5. Biofilms and Antimicrobial Resistance

One of the most important advantages of biofilm status is the antimicrobial resistance shown by these structures. Biofilm can be up to 1000-fold more resistant to antibiotics than planktonic cells due to several mechanisms [6771].(i)Limitation of antibiotic diffusion through the matrix. Some antimicrobial agents are unable to diffuse through the matrix or sometimes the time required for the antibiotic to penetrate into biofilm is longer than the duration of treatment or the antibiotic lifetime. Thus, for example, aminoglycosides penetrate more slowly through the matrix than β-lactams.(ii)Transmission of resistance genes within the community can occur. Thus, plasmids, transposons, and other mobile genetic elements can be transmitted between cells forming biofilm by their close relationship, spreading resistance markers.(iii)Expression of efflux pumps is also considered a mechanism for antimicrobial resistance not only in planktonic cells but also in biofilms structures [72, 73].(iv)Inactivation of the antibiotic by changes in metal ion concentrations and pH values. Antibiotics able to diffuse can be inactivated by the pH inside biofilm. This change in the pH could antagonise the activity of the antibiotic.(v)The presence of metabolically inactive cells denominated persister cells. Persisters are dormant variants of regular cells, not mutants, which may form small colony variants that are high tolerant to extracellular stresses. They are highly tolerant to antibiotics forming a reservoir of surviving cells [74] able to rebuild the biofilm population [7476]. The tolerance to antibiotics could be explained by their reduced metabolism and their ability to switch off the antibiotic targets, such as protein synthesis or DNA replication. The acquisition of this persister status is mediated by toxin-antitoxin modules [77]. Taking into account that several antimicrobial agents, such as penicillin, only kill actively growing bacteria, persister cells are a problem for biofilm eradication. Proteins required for maintaining persisters may represent excellent targets for the discovery of compounds capable of effectively treating chronic infections and biofilm-related infections.

The level of resistance depends on biofilm stage. Thus, in the reversible attachment step, antibiotics and antibiofilm are the most effective, because the bacteria have not connected themselves in the matrix and are vulnerable to the action of antibiotics and host immune system [19].

Once the bacteria begin to secrete EPS and the attachment becomes irreversible, biofilm is more resistant to antibiotics and host immune responses [78]. The matrix protects the cells within it from exposure to innate immune defences and antimicrobial treatments [79, 80] and facilitates communication among them through biochemical signals. Some biofilms have been found to contain water channels that help to distribute nutrients and signalling molecules [81]. Other studies suggest that resistance of bacteria in biofilm to a high number of antibiotics can be due to the density and physiological state of the culture rather than their residence within biofilm [82]. In addition, the spread of resistance markers and virulence factors can be promoted through their structure [83]. It has been demonstrated that the mode of growth of biofilm increases the ability of S. aureus to disseminate plasmid-borne antibiotic resistance determinants by both conjugation and mobilization of these mobile genetic elements [84]. This phenomenon could be facilitated by the close cell-to-cell contact inside biofilms and also by the stabilization of these contacts that may be favored by the biofilm matrix.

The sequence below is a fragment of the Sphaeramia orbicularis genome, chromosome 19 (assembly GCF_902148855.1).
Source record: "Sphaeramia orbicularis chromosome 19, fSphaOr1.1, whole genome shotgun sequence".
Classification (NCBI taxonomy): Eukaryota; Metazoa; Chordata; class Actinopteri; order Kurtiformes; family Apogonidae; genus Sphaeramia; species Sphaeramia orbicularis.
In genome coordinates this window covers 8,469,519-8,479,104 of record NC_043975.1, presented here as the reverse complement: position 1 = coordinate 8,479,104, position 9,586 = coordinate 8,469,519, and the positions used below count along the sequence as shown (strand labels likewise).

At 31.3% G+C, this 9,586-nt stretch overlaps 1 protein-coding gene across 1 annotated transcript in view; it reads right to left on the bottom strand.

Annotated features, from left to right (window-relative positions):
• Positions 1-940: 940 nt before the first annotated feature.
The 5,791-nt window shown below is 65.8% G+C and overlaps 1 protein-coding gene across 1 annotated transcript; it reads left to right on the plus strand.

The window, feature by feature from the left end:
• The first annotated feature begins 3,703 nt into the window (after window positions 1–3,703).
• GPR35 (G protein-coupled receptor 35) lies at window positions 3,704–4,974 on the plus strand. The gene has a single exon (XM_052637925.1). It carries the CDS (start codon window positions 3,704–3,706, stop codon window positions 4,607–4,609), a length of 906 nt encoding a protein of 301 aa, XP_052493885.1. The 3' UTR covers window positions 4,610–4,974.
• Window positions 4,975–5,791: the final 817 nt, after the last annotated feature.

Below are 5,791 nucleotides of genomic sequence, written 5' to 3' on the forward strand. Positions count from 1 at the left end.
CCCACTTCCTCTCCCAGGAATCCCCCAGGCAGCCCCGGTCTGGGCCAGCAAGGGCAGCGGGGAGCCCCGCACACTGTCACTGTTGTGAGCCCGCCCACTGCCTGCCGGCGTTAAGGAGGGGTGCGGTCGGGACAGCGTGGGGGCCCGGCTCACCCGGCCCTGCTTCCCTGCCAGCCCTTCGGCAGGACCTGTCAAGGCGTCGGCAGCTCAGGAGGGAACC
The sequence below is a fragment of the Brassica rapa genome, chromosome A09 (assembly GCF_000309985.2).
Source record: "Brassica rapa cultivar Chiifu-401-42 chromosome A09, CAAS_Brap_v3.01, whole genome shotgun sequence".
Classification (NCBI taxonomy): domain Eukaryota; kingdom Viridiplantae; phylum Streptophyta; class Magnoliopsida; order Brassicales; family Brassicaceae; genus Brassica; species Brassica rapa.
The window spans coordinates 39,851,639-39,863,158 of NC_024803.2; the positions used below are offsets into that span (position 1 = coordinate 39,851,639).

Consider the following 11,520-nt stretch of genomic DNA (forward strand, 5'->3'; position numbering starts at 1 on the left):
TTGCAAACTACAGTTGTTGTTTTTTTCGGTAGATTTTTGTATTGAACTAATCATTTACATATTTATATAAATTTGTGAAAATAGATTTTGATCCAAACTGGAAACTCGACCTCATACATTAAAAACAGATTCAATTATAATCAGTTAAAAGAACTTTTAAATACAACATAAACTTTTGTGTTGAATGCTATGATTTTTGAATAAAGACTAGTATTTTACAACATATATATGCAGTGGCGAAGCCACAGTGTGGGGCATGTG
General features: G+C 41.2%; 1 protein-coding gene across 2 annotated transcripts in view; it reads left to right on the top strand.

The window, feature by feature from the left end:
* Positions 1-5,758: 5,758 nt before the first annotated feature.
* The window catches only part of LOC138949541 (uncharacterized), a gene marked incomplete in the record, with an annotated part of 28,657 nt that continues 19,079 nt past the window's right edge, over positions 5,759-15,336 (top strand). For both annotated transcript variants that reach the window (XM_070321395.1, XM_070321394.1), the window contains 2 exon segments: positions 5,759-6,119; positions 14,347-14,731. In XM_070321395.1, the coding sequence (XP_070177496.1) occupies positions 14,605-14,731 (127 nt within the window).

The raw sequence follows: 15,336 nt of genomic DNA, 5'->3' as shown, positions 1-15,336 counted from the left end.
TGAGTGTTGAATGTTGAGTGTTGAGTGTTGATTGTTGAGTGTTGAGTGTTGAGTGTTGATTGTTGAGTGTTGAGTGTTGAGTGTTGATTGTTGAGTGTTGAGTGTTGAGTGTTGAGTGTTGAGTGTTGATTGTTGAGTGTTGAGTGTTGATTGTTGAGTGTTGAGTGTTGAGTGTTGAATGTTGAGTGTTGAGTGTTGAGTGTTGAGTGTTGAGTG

6. Antimicrobial Treatment of Biofilms

Treatment of biofilm-associated infections is a field that requires further study, in part due to the high levels of antibiotic resistance exhibited by biofilm structures conferred in part by the exopolysaccharide matrix. Several studies recommend combination therapy as the treatment of choice in biofilm-associated infections, with macrolides being one of the first antibiotics chosen [85]. Macrolides (erythromycin, clarithromycin, and azithromycin) present high “in vitro” and “in vivo” antibiofilm activity against biofilm-associated infections caused by Gram-negative bacteria inhibiting the production of a key component of the matrix, alginate [85]. Macrolides have been shown to be effective against P. aeruginosa, another Gram-negative bacteria, and more recently against Staphylococcus spp. biofilms [86]. This antibiofilm activity was first described “in vitro” exposing P. aeruginosa sessile cells to clarithromycin and erythromycin [86]. The antibiotic combination, clarithromycin plus vancomycin, demonstrated the ability to eradicate both biofilm and planktonic cells [87] as well as to eradicate biofilm on the titanium washers used in animal experiments [88]. Roxithromycin plus imipenem favour a higher penetration of neutrophils into biofilm structure destabilizing the biofilm [89]. Conversely, macrolides have been shown to enhance biofilm formation in Gram-positive bacteria due to an increase in the expression of biofilm-related genes such as icaA, atlE, fruA, pyrR, sarA, and sigB [90]. This fact has an important clinical implication because the macrolide levels needed for enhancing biofilm formation could be found in clinical niches or settings.